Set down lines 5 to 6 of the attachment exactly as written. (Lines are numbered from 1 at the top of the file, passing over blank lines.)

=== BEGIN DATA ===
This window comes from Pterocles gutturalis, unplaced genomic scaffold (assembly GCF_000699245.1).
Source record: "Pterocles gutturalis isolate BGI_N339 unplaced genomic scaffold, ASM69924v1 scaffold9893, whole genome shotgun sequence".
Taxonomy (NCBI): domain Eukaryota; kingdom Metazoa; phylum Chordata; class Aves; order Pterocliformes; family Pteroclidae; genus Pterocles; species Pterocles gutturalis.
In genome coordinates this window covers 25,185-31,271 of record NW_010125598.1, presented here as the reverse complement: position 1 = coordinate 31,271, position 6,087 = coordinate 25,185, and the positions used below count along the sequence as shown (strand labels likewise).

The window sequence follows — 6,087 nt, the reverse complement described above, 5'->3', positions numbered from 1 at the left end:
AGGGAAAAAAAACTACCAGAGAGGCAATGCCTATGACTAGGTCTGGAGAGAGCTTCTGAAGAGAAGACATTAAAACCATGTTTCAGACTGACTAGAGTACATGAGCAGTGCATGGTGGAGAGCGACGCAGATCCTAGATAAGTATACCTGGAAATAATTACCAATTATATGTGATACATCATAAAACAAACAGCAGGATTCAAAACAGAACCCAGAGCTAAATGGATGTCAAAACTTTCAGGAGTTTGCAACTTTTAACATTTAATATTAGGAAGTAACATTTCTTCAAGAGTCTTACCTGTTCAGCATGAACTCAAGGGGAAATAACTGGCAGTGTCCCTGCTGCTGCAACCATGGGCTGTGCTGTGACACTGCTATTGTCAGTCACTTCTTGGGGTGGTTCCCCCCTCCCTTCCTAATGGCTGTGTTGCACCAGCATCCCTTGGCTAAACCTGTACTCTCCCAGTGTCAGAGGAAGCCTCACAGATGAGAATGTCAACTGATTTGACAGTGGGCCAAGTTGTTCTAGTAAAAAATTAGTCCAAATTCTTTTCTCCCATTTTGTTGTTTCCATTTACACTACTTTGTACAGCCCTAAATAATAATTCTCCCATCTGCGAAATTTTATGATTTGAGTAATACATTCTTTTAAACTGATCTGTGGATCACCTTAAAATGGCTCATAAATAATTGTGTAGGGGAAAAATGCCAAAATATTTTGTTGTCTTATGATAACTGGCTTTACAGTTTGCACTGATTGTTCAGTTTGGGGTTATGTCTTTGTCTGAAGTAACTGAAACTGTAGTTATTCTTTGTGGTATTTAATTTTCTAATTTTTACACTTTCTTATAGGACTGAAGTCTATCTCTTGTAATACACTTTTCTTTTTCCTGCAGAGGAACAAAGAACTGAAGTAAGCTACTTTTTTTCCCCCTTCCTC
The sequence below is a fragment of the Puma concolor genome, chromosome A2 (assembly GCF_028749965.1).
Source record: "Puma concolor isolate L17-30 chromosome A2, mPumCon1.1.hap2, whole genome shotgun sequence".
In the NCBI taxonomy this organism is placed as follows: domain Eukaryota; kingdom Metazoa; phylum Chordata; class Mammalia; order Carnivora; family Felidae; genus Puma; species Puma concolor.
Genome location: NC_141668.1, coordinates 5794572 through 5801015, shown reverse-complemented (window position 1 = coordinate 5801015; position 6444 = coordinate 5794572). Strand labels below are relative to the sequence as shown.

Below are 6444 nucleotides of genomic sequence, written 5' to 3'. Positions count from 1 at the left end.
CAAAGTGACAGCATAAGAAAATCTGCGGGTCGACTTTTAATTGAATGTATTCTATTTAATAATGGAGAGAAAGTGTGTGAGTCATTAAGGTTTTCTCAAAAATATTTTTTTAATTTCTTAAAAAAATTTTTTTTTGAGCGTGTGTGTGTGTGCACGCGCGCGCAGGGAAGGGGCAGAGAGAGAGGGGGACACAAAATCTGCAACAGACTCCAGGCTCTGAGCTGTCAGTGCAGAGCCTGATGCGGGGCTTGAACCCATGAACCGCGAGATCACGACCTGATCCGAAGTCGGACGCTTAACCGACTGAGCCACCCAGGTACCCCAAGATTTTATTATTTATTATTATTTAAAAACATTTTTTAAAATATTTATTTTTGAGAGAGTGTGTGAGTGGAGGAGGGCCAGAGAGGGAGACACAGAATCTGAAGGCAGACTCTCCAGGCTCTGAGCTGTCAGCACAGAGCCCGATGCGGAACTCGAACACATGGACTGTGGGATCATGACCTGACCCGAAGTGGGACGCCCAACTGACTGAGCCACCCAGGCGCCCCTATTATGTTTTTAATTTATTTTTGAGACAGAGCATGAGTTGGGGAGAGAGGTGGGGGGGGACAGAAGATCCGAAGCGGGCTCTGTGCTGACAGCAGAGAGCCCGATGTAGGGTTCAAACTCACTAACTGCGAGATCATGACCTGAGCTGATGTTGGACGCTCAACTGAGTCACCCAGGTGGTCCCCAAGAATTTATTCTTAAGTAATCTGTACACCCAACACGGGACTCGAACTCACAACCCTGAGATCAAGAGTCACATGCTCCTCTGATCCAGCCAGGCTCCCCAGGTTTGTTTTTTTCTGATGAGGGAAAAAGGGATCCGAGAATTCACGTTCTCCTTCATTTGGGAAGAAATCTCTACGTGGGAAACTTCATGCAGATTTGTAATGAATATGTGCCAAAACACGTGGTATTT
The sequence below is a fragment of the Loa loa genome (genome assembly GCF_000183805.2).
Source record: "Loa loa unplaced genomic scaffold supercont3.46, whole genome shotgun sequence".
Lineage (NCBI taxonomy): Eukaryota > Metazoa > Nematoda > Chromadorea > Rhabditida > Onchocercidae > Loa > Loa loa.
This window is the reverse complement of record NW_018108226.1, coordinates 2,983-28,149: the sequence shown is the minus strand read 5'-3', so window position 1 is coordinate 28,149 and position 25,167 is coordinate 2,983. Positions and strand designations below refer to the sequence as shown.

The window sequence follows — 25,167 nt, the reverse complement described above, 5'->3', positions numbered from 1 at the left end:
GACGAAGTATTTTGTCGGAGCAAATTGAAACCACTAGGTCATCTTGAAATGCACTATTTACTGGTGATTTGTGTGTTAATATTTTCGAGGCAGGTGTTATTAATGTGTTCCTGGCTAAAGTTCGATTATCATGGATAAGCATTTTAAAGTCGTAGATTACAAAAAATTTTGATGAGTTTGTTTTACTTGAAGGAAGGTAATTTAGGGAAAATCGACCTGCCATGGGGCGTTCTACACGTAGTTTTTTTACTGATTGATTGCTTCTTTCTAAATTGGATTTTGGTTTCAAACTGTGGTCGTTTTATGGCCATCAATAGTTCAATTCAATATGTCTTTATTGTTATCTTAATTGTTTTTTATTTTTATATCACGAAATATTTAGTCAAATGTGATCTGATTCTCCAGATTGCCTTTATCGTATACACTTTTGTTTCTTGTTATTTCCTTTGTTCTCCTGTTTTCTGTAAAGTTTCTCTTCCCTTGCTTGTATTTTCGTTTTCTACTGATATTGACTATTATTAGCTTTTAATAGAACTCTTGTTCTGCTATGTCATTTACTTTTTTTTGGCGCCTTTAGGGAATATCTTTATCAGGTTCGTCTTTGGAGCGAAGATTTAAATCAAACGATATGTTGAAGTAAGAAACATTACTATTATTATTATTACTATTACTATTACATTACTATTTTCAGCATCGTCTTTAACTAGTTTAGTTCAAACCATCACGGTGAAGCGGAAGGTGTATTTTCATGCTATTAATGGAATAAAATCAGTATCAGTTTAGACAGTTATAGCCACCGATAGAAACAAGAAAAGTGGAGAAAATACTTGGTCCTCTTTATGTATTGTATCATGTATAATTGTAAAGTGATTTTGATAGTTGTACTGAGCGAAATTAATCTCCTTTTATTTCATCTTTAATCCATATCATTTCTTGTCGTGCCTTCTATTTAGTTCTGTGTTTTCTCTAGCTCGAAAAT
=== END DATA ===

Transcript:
The window sequence follows — 6,087 nt, the reverse complement described above, 5'->3', positions numbered from 1 at the left end:
AGGGAAAAAAAACTACCAGAGAGGCAATGCCTATGACTAGGTCTGGAGAGAGCTTCTGAAGAGAAGACATTAAAACCATGTTTCAGACTGACTAGAGTACATGAGCAGTGCATGGTGGAGAGCGACGCAGATCCTAGATAAGTATACCTGGAAATAATTACCAATTATATGTGATACATCATAAAACAAACAGCAGGATTCAAAACAGAACCCAGAGCTAAATGGATGTCAAAACTTTCAGGAGTTTGCAACTTTTAACATTTAATATTAGGAAGTAACATTTCTTCAAGAGTCTTACCTGTTCAGCATGAACTCAAGGGGAAATAACTGGCAGTGTCCCTGCTGCTGCAACCATGGGCTGTGCTGTGACACTGCTATTGTCAGTCACTTCTTGGGGTGGTTCCCCCCTCCCTTCCTAATGGCTGTGTTGCACCAGCATCCCTTGGCTAAACCTGTACTCTCCCAGTGTCAGAGGAAGCCTCACAGATGAGAATGTCAACTGATTTGACAGTGGGCCAAGTTGTTCTAGTAAAAAATTAGTCCAAATTCTTTTCTCCCATTTTGTTGTTTCCATTTACACTACTTTGTACAGCCCTAAATAATAATTCTCCCATCTGCGAAATTTTATGATTTGAGTAATACATTCTTTTAAACTGATCTGTGGATCACCTTAAAATGGCTCATAAATAATTGTGTAGGGGAAAAATGCCAAAATATTTTGTTGTCTTATGATAACTGGCTTTACAGTTTGCACTGATTGTTCAGTTTGGGGTTATGTCTTTGTCTGAAGTAACTGAAACTGTAGTTATTCTTTGTGGTATTTAATTTTCTAATTTTTACACTTTCTTATAGGACTGAAGTCTATCTCTTGTAATACACTTTTCTTTTTCCTGCAGAGGAACAAAGAACTGAAGTAAGCTACTTTTTTTCCCCCTTCCTC